OAKLAND, Calif. (KTVU - Proposition 8 has become one of the most expensive measures on the November ballot, with both sides of the issue spending more than $20 million combined on their campaigns. If passed, the measure would cap the revenue of California's kidney dialysis clinics, but supporters and opponents have different takes on how that would affect Californians.
Dialysis clinics serve nearly one million kidney disease patients in California every year. Proposition 8 would limit those clinics' revenue and require them to issue refunds for anything exceeding that limit.
If that sounds obscure to you, there's a reason, according to Yvonne Leow, co-founder of the non-partisan By the Bay voter guide. "It's actually a battle between labor unions and these dialysis clinic companies," Leow said. Proposition 8 was put on the ballot by labor unions, who have been trying to unionize since 2016. "What they realized is they could go through the legislative process... in order to gain leverage."
The "Yes on 8" campaign was funded mostly by the SEIU-UHW West, which claims the measure protects workers and patients and stops dialysis companies from overcharging, which would then bring down the cost of health care premiums. Leow says that result is uncertain. "It's hard to predict how these dialysis clinics react to something like Prop. 8 and how they manage their books."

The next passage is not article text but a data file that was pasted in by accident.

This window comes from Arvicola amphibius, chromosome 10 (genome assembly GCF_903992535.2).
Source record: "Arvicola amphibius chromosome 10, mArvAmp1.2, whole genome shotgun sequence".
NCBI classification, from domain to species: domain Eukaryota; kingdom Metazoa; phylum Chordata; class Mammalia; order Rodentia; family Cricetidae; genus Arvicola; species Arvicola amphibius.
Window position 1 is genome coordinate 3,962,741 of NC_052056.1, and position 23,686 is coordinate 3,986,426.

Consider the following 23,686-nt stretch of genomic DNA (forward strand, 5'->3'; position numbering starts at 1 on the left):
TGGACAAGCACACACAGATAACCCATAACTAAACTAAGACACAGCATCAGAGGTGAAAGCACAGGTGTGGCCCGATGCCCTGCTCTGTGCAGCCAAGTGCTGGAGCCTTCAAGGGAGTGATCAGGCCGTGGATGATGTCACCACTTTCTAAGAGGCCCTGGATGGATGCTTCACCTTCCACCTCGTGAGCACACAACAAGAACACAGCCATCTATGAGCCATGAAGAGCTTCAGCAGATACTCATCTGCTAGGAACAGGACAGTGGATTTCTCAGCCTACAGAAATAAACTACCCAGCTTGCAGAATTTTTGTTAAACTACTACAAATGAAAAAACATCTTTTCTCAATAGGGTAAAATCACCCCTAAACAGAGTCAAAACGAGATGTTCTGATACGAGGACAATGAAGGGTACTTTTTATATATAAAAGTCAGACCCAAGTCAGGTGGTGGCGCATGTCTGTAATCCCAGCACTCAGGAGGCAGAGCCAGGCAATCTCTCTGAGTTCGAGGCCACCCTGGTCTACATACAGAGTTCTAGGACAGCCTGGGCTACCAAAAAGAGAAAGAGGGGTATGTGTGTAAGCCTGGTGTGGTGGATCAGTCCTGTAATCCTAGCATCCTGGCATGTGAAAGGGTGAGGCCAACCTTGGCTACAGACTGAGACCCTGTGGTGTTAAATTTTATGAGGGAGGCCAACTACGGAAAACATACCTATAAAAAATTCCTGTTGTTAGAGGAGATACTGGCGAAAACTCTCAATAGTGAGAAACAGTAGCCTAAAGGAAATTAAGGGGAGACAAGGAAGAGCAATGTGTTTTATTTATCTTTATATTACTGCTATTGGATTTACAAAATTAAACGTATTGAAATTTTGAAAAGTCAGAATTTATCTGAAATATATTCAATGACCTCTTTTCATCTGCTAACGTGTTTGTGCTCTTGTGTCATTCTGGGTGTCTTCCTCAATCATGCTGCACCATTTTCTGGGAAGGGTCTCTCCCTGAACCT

The "No on 8" campaign is funded by California's two largest dialysis clinics, DaVita and Fresenius Medical Care, who say Proposition 8 jeopardizes access dialysis patients need to survive, and increases costs for all Californians by hundreds of millions of dollars per year. Leow says that claim is untrue, at least not directly. "It would have to be a secondary effect if those clinics were to actually close and somehow the state would have to absorb those closures.
The Legislative Analyst's Office says right now, most dialysis clinics operating in California have revenues in excess of the Proposition 8 revenue cap, which means the measure would make those clinics less profitable or even unprofitable, and could in turn lead to changes in how dialysis treatment is provided in the state.